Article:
Convention Against Corruption
The United Nations Convention against Corruption (UNCAC) is a multilateral
convention negotiated by members of the United Nations. It is a global legally
binding international anti-corruption treaty which requires countries to implement
measures aimed at preventing corruption, criminalizing certain
conduct, strengthening international law enforcement and judicial cooperation,
providing effective legal mechanisms for asset recovery, and technical
assistance and information exchange.
UNCAC has wide international support. 168 states are parties to UNCAC,
including the United States, Canada, United Kingdom, Australia, China, Russia
and most of Europe.
Most Recent Report on UNCAC Ratification:
New Zealand and UNCAC
New Zealand signed the Convention in 2003 when it was initially opened for
signature. At that time New Zealand already complied with most of UNCAC's
obligations, but relatively minor legislative adjustments remain necessary
before New Zealand will be in a position to
Why UNCAC is Good for New Zealand
There are good reasons to make ratifying UNCAC a priority for New Zealand.
- One of New Zealand's real assets is its “clean” and ethical international image. Ratification of UNCAC will only bolster that, and show that New Zealand takes seriously being a good, ethical player on the international stage.
- The legislative changes necessary to enable ratification are all required in any event in order to improve New Zealand's legislative framework to prevent bribery and corruption, both domestically and overseas.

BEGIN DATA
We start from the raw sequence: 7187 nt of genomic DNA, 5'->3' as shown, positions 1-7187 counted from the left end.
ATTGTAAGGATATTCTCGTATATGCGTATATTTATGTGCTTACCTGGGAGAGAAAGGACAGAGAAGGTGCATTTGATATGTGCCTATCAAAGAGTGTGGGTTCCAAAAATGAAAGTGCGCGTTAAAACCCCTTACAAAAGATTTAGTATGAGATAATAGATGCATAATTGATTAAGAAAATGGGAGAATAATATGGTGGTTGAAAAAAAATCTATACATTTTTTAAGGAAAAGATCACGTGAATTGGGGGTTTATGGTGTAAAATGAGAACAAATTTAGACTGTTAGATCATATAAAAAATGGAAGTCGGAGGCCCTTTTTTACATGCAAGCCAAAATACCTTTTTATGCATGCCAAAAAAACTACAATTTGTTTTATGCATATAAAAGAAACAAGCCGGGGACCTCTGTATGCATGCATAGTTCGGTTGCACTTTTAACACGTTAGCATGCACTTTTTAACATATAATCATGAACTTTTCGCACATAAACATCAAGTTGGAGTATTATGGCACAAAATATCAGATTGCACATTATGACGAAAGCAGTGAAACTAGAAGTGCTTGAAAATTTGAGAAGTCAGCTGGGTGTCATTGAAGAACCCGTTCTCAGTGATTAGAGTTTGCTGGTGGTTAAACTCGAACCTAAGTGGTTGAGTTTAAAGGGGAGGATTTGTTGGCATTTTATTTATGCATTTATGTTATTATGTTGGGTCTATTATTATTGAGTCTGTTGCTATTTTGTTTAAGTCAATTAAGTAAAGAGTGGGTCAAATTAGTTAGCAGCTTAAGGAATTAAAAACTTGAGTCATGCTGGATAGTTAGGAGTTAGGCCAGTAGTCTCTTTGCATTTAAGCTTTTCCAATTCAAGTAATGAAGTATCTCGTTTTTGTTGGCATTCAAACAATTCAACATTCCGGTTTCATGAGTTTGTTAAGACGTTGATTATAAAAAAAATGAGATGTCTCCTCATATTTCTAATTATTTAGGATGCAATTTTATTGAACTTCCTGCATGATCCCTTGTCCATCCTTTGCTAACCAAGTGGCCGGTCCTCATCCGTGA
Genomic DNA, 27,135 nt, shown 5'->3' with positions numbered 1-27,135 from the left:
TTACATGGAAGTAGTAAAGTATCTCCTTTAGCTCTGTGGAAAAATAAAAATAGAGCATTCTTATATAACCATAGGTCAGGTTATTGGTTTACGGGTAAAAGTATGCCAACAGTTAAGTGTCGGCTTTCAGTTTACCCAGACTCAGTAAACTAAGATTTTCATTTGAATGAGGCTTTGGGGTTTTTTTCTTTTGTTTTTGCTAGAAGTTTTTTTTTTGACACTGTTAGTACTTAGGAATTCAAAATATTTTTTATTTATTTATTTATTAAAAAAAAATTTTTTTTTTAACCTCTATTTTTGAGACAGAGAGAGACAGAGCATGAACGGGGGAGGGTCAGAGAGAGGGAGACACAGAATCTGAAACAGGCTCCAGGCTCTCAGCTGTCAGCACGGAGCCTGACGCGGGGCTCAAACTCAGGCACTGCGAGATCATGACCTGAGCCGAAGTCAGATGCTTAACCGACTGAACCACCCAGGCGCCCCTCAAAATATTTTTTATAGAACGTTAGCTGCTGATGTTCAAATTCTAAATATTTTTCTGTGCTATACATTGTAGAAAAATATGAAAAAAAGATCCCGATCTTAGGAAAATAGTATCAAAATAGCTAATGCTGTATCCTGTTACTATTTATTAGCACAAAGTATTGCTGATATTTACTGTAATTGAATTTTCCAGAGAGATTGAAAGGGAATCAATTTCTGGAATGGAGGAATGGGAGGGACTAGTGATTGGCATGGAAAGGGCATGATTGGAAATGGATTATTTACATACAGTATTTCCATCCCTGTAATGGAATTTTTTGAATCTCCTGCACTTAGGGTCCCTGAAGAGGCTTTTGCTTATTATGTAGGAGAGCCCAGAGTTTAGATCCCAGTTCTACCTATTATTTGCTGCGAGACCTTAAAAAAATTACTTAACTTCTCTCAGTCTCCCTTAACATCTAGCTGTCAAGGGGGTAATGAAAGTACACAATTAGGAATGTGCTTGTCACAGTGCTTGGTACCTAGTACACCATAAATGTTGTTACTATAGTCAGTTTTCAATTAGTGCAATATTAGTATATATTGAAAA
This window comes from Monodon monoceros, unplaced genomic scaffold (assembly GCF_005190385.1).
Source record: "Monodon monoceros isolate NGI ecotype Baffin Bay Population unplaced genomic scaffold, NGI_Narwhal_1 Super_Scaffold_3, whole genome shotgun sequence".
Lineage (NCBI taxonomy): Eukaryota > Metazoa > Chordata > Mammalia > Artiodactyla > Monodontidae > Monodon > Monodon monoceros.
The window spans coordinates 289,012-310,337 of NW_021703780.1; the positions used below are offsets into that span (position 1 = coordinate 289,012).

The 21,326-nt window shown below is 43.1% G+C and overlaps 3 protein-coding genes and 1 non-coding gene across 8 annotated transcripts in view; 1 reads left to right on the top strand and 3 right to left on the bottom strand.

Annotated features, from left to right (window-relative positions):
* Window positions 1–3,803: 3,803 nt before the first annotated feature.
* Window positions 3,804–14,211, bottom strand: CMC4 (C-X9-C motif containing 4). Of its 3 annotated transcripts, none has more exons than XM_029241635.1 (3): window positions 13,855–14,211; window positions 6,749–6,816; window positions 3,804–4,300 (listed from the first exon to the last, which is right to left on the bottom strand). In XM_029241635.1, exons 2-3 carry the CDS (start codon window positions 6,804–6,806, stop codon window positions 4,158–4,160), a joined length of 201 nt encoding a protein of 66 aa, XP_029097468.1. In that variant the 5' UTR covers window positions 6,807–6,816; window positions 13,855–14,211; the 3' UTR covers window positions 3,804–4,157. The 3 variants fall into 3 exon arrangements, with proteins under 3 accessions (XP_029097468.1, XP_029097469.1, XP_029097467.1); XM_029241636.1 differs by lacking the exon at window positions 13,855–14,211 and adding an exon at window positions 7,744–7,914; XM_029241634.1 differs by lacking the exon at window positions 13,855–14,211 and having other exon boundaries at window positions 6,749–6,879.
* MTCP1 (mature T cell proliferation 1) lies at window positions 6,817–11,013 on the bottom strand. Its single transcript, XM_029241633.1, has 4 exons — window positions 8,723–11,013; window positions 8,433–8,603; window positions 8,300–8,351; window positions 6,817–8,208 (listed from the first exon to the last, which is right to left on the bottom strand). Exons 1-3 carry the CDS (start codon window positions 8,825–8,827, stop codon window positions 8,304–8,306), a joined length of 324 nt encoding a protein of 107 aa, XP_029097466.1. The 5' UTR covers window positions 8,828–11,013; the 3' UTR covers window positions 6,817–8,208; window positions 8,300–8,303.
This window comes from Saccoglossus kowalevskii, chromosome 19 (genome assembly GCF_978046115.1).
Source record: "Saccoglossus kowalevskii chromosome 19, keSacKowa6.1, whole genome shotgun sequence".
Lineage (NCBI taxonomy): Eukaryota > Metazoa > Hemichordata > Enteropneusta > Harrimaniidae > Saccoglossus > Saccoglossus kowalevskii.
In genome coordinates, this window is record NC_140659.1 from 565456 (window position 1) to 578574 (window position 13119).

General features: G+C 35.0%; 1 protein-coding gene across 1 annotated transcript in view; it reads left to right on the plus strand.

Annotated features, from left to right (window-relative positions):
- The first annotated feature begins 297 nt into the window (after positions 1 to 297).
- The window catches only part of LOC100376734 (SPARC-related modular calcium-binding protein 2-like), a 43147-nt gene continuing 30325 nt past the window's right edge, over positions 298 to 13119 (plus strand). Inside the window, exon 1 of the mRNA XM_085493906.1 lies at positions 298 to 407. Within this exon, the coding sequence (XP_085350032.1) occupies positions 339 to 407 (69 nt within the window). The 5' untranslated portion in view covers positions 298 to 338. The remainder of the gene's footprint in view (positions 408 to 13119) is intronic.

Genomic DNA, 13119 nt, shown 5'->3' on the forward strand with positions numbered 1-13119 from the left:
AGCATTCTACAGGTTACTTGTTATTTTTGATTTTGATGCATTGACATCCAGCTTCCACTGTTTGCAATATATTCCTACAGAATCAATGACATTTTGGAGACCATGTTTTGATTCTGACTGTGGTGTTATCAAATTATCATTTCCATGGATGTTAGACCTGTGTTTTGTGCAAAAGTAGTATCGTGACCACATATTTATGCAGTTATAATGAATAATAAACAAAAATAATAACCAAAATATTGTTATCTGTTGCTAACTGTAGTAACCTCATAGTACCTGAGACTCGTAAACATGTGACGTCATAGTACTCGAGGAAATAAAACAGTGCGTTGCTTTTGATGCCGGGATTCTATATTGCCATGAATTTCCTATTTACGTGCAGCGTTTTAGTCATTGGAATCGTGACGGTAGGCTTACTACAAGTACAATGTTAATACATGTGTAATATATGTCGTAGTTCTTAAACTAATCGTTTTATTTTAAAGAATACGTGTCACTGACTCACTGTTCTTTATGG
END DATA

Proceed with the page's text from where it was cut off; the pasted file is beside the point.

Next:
- There are strong economic reasons why it is in New Zealand's best interests to ratify UNCAC and have strong anti-bribery legislation. With Asia now this country's number one trading region for exports, imports, and tourism and its growing importance to New Zealand's exchange rate and financial transactions, there are challenges to face when trading with countries in this and other regions where corrupt practices are rife.
TINZ believes that enhancing and promoting New Zealand's reputation for business integrity, including through ratification of UNCAC, will result in more growth through better market access, lower cost of doing business, higher returns on investment, and lower debt costs amongst other things. As Business New Zealand's Phil O'Reilly continues to state, “New Zealand's high trust public sector is its [and its trading businesses'] greatest competitive advantage."
Previous Articles and Reports
New Zealand To Ratify UNCAC 10 Years after signing the United Nations Convention against Corruption, New Zealand appears ready to ratify it. 8 Nov, 2013
Corruption has many faces We should not kid ourselves New Zealand is above serious
political scandal. "Our failure to ratify the United Nations Convention against Corruption is an embarrassment."
Anthony Hubbard, Sunday Star-Times. 25 March 2012 25 Mar, 2012